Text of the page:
Some people didn't even hear a traditional warning. I heard stories about several people who had called to check on family or friends and that phone call was the only warning they had to get to shelter. I saw an interview with a truck driver who sought shelter under an overpass, and he told the homeless man he found there to hold on.
HOW DO YOU FIND OUT?
I don't think my area has tornado sirens. I don't remember hearing any when I worked downtown and one passed by a few blocks from my office. Of course, a lot of us were on our computers. If you're on Facebook or Twitter and you see people talking about a twister, even if you don't get specific information there, you at least know to check the news websites, the National Weather Service or other sources of official information.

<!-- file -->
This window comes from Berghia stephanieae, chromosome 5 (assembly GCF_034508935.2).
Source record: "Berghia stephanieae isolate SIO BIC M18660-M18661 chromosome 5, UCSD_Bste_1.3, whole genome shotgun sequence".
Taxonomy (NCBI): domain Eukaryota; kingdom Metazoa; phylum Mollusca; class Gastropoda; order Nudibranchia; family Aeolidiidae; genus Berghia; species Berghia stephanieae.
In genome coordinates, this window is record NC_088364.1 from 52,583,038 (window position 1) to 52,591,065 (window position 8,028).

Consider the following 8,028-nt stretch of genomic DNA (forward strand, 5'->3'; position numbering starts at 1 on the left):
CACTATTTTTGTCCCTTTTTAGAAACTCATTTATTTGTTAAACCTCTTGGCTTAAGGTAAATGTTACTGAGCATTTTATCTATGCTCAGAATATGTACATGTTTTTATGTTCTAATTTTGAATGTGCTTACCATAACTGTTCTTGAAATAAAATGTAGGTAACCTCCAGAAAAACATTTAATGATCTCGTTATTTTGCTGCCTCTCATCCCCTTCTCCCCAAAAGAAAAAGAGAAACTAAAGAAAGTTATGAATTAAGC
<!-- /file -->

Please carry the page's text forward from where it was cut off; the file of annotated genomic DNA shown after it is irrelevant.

- Would you have had the maximum warning (24 minutes, I think they said) or would you have known about the tornado only when you heard the roaring of a freight train outside your home or office?
- Do you have a plan in place for reconnecting with your family? A lot of people were at work or at school when the tornadoes starting forming Wednesday afternoon. If your home was destroyed, if roads were impassible, if cell towers and phone lines were down -- what would you do to find your loved ones?
- Have you thought about how to notify family or close friends who live outside your area?
- Do you have copies of important documents stored somewhere safe? It's not a bad idea to place copies of important papers - insurance documents and ID, a list of phone numbers for credit cards and utilities - in a bank vault, with a trusted family member out of town or even store them electronically (with password protection) "on the cloud." You'll need to know who to call if your home is destroyed.
Think ahead. Plan ahead. Be ready.
I hope that all my readers are all right. If you are in the danger zone, please know that a lot of people are thinking of you and praying for you.